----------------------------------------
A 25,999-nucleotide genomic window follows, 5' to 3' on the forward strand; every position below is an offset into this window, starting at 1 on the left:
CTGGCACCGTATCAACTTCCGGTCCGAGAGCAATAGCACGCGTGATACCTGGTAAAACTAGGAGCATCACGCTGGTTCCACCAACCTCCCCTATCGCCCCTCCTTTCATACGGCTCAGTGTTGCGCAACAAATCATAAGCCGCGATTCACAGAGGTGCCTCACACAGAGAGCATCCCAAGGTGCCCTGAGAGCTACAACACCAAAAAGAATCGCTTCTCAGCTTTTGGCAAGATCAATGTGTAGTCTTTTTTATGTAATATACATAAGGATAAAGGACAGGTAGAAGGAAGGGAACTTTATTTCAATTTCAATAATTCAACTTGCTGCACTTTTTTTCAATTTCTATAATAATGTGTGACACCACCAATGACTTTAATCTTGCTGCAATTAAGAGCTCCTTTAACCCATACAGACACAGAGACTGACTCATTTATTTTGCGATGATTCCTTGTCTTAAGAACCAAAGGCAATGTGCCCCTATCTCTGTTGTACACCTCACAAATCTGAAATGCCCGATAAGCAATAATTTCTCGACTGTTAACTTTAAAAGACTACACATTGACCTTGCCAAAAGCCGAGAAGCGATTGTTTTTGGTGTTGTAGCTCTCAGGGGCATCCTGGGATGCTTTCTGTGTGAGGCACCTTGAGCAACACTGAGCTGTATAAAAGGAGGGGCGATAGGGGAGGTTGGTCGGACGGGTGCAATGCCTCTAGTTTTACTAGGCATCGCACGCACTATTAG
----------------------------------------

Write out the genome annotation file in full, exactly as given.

A 25,999-nucleotide genomic window follows, 5' to 3' on the forward strand; every position below is an offset into this window, starting at 1 on the left:
CTGGCACCGTATCAACTTCCGGTCCGAGAGCAATAGCACGCGTGATACCTGGTAAAACTAGGAGCATCACGCTGGTTCCACCAACCTCCCCTATCGCCCCTCCTTTCATACGGCTCAGTGTTGCGCAACAAATCATAAGCCGCGATTCACAGAGGTGCCTCACACAGAGAGCATCCCAAGGTGCCCTGAGAGCTACAACACCAAAAAGAATCGCTTCTCAGCTTTTGGCAAGATCAATGTGTAGTCTTTTTTATGTAATATACATAAGGATAAAGGACAGGTAGAAGGAAGGGAACTTTATTTCAATTTCAATAATTCAACTTGCTGCACTTTTTTTCAATTTCTATAATAATGTGTGACACCACCAATGACTTTAATCTTGCTGCAATTAAGAGCTCCTTTAACCCATACAGACACAGAGACTGACTCATTTATTTTGCGATGATTCCTTGTCTTAAGAACCAAAGGCAATGTGCCCCTATCTCTGTTGTACACCTCACAAATCTGAAATGCCCGATAAGCAATAATTTCTCGACTGTTAACTTTAAAAGACTACACATTGACCTTGCCAAAAGCCGAGAAGCGATTGTTTTTGGTGTTGTAGCTCTCAGGGGCATCCTGGGATGCTTTCTGTGTGAGGCACCTTGAGCAACACTGAGCTGTATAAAAGGAGGGGCGATAGGGGAGGTTGGTCGGACGGGTGCAATGCCTCTAGTTTTACTAGGCATCGCACGCACTATTAG